Living your best life with arthritis.

Adaptive clothes for people living with arthritis and other medical problems

Wardrobe full of clothesPutting on clothes can be a difficult task for people living with arthritis, limited mobility and range of motion, and other medical problems.

For someone living with arthritis, simple tasks, such as buttoning a shirt, tying shoelaces, or pulling up a zipper, are made difficult by joint pain and inflammation. Caregivers can help in this aspect but it can be a demeaning, intimate and tricky task for both parties. People with Alzheimer or dementia may also have trouble in dressing themselves. They may forget how to put on a shirt or which way the buttons face.

One way to make things easier is to use adaptive clothes. Adaptive clothes have details like Velcro tabs instead of zips and buttons, as well as adjustable or removable components that help to save time and reduce the risk of injury. “More importantly, this type of clothing improves one’s comfort and bolsters self-esteem,” said Ms. Punithamani Kandasamy, a registered nurse and caregiving trainer at Active Global Specialised Caregivers. In an interview with the Straight Times in Singapore, Ms. Punithamani explains how different types of adaptive apparel and footwear can be useful for both the wearer and the caregiver. Below is an excerpt from the interview:


Older people who suffer from arthritis, swollen feet and legs, or who are prone to foot diseases, may benefit from special footwear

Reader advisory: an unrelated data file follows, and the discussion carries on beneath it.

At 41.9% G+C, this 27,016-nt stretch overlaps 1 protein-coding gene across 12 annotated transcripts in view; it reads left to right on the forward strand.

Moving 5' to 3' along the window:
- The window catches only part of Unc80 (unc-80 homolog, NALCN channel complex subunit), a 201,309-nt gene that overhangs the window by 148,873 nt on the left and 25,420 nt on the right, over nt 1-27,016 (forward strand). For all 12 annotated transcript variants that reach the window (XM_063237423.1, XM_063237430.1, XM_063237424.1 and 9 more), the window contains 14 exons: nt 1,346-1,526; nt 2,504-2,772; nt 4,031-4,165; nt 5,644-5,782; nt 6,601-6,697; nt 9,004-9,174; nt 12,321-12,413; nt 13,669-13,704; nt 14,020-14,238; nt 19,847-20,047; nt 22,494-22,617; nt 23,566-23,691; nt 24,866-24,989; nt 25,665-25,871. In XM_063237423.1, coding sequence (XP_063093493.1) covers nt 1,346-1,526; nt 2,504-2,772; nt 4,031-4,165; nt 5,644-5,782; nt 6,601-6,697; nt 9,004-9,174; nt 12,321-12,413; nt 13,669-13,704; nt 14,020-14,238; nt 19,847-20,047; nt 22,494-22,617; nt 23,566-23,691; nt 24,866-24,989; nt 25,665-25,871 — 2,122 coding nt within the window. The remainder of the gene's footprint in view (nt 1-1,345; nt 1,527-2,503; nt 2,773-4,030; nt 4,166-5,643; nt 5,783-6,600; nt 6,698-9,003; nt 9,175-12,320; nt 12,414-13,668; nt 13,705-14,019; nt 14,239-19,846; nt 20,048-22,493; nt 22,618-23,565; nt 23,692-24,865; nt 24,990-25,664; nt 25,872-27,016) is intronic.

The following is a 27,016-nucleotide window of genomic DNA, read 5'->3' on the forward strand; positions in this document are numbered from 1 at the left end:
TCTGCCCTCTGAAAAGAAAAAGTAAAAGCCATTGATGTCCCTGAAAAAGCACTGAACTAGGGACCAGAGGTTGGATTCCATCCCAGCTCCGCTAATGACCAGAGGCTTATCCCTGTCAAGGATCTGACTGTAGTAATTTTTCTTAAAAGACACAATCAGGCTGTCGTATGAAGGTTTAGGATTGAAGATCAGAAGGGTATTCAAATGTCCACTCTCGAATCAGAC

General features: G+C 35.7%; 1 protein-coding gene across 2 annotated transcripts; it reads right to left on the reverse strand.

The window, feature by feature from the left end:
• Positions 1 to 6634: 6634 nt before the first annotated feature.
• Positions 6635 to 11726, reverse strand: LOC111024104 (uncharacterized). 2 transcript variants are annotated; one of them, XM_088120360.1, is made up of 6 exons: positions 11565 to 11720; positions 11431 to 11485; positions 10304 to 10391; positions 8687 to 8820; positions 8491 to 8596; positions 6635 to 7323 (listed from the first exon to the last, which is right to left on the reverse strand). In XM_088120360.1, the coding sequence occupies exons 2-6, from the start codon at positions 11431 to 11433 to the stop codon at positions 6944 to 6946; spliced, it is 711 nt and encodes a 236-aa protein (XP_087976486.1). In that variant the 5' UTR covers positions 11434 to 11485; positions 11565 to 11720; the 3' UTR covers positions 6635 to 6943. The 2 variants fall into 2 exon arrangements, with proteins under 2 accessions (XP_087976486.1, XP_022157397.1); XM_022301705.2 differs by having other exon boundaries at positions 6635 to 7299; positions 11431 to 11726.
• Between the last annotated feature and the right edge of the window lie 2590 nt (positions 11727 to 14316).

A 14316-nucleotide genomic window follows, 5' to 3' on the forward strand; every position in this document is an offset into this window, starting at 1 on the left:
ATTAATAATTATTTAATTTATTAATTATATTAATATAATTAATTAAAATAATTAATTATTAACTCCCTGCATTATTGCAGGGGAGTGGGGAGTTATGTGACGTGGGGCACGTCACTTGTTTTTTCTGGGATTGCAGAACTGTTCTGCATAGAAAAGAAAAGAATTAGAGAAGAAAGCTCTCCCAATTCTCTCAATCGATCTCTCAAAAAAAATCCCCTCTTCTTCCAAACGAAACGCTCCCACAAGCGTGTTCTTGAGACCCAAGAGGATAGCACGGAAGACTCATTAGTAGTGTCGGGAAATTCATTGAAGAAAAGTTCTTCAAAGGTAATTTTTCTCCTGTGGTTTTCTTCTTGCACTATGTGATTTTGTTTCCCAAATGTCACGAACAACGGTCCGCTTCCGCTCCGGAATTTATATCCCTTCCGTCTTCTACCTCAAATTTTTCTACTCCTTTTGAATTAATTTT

Therapeutic shoes may have removable insoles and arch support, and wedges or heels that prevent injuries. For instance, “rocker bottom” shoes have thick soles that ease pressure on the ball of the foot. The rounded heels help to limit unnecessary motion in the ankle and mid-foot. For people with arthritis, this makes walking less painful.

Extra-wide footwear with adjustable straps are helpful for people with water retention in their feet, as they can accommodate swelling.


This one-piece attire helps to guard against inappropriate disrobing in public, which some people, such as those with dementia, may be inclined to do.

The jumpsuits usually feature long zippers and fasteners at the back, making it challenging for the wearer to take them off by himself.

Loose sleeves and elastic waistbands help to ensure a good fit, without compromising on comfort.

Best of all, the jumpsuits are designed to look like normal two-piece outfits, so one does not feel or look awkward in them


These garments feature a large overlapping flap across the back at each shoulder with snap-on fasteners.

The garment can be slipped on easily from the front, which is like putting on a jacket back to front.

The wearer does not have to raise his arm or struggle with pulling the shirt over his head, making it suitable for people with limited mobility.

The open-back design also allows people with paralysis, Parkinson’s disease and arthritis, as well as the wheelchair-bound, to get dressed while seated.


This type of pants can be worn while one is seated. An overlapping flap of cloth covers the buttock area, allowing easy access to the rear. This may be helpful for care-givers of elderly wheelchair users who have urinary or bowel incontinence, for instance.

The pants are easily secured by fasteners at the side or the back of the waist. As they are fairly easy to detach, such pants allow for a quick change.

They are loose enough to accommodate incontinence aids, such as a urinary or faecal collector bag, in a discreet manner.

Besides adaptive clothing, you can also adjust your wardrobe in the following ways:

  • Wear slip-on shoes with no shoelaces
  • Instead of wearing an extra jacket, wear a big shawl or scarf
  • Buy touch-sensitive gloves so you can stay warm while using your mobile devices
  • Dress in layers or have clothing accessories such as leg warmers or arm warmers
  • Plan for days that you want to dress to impress to ensure you have help
  • Use jewellery, ties and handkerchiefs to compliment your wardrobe